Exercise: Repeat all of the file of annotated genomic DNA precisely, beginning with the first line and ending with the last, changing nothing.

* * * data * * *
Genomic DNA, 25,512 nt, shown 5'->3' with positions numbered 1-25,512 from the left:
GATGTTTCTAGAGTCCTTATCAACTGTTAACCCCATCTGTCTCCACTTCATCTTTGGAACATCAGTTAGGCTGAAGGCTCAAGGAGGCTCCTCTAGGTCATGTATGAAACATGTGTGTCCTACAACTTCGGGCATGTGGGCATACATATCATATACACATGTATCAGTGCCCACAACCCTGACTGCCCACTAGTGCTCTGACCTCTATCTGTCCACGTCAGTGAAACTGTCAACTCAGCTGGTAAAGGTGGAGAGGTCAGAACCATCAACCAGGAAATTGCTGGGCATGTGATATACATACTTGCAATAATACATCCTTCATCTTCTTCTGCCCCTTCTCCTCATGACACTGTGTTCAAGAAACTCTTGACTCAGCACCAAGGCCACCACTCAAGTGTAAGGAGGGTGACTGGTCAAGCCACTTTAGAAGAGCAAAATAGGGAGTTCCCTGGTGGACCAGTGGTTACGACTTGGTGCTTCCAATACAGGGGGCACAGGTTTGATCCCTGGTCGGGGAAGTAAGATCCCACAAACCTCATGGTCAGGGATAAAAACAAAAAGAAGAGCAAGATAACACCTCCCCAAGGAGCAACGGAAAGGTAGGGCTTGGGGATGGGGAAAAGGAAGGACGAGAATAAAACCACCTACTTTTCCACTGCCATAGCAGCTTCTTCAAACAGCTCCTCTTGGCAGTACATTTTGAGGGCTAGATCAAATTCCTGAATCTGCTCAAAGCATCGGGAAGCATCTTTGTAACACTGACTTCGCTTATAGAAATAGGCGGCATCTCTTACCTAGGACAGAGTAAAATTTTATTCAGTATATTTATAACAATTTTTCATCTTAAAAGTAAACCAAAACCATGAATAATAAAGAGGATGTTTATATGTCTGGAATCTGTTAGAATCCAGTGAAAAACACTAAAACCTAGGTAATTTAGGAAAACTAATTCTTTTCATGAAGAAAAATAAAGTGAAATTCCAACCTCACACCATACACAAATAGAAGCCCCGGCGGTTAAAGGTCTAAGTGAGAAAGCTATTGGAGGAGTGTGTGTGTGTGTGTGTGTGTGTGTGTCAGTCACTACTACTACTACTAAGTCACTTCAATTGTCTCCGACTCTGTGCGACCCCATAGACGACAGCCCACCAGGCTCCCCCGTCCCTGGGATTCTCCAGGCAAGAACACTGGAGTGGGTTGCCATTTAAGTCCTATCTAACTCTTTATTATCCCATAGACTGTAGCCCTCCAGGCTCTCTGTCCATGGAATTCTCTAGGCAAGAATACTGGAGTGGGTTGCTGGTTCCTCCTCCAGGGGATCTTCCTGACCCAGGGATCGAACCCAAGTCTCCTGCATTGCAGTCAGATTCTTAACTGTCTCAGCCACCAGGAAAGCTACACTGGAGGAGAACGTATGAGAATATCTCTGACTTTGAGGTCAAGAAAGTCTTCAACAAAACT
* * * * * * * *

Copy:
Genomic DNA, 25,512 nt, shown 5'->3' with positions numbered 1-25,512 from the left:
GATGTTTCTAGAGTCCTTATCAACTGTTAACCCCATCTGTCTCCACTTCATCTTTGGAACATCAGTTAGGCTGAAGGCTCAAGGAGGCTCCTCTAGGTCATGTATGAAACATGTGTGTCCTACAACTTCGGGCATGTGGGCATACATATCATATACACATGTATCAGTGCCCACAACCCTGACTGCCCACTAGTGCTCTGACCTCTATCTGTCCACGTCAGTGAAACTGTCAACTCAGCTGGTAAAGGTGGAGAGGTCAGAACCATCAACCAGGAAATTGCTGGGCATGTGATATACATACTTGCAATAATACATCCTTCATCTTCTTCTGCCCCTTCTCCTCATGACACTGTGTTCAAGAAACTCTTGACTCAGCACCAAGGCCACCACTCAAGTGTAAGGAGGGTGACTGGTCAAGCCACTTTAGAAGAGCAAAATAGGGAGTTCCCTGGTGGACCAGTGGTTACGACTTGGTGCTTCCAATACAGGGGGCACAGGTTTGATCCCTGGTCGGGGAAGTAAGATCCCACAAACCTCATGGTCAGGGATAAAAACAAAAAGAAGAGCAAGATAACACCTCCCCAAGGAGCAACGGAAAGGTAGGGCTTGGGGATGGGGAAAAGGAAGGACGAGAATAAAACCACCTACTTTTCCACTGCCATAGCAGCTTCTTCAAACAGCTCCTCTTGGCAGTACATTTTGAGGGCTAGATCAAATTCCTGAATCTGCTCAAAGCATCGGGAAGCATCTTTGTAACACTGACTTCGCTTATAGAAATAGGCGGCATCTCTTACCTAGGACAGAGTAAAATTTTATTCAGTATATTTATAACAATTTTTCATCTTAAAAGTAAACCAAAACCATGAATAATAAAGAGGATGTTTATATGTCTGGAATCTGTTAGAATCCAGTGAAAAACACTAAAACCTAGGTAATTTAGGAAAACTAATTCTTTTCATGAAGAAAAATAAAGTGAAATTCCAACCTCACACCATACACAAATAGAAGCCCCGGCGGTTAAAGGTCTAAGTGAGAAAGCTATTGGAGGAGTGTGTGTGTGTGTGTGTGTGTGTGTGTCAGTCACTACTACTACTACTAAGTCACTTCAATTGTCTCCGACTCTGTGCGACCCCATAGACGACAGCCCACCAGGCTCCCCCGTCCCTGGGATTCTCCAGGCAAGAACACTGGAGTGGGTTGCCATTTAAGTCCTATCTAACTCTTTATTATCCCATAGACTGTAGCCCTCCAGGCTCTCTGTCCATGGAATTCTCTAGGCAAGAATACTGGAGTGGGTTGCTGGTTCCTCCTCCAGGGGATCTTCCTGACCCAGGGATCGAACCCAAGTCTCCTGCATTGCAGTCAGATTCTTAACTGTCTCAGCCACCAGGAAAGCTACACTGGAGGAGAACGTATGAGAATATCTCTGACTTTGAGGTCAAGAAAGTCTTCAACAAAACT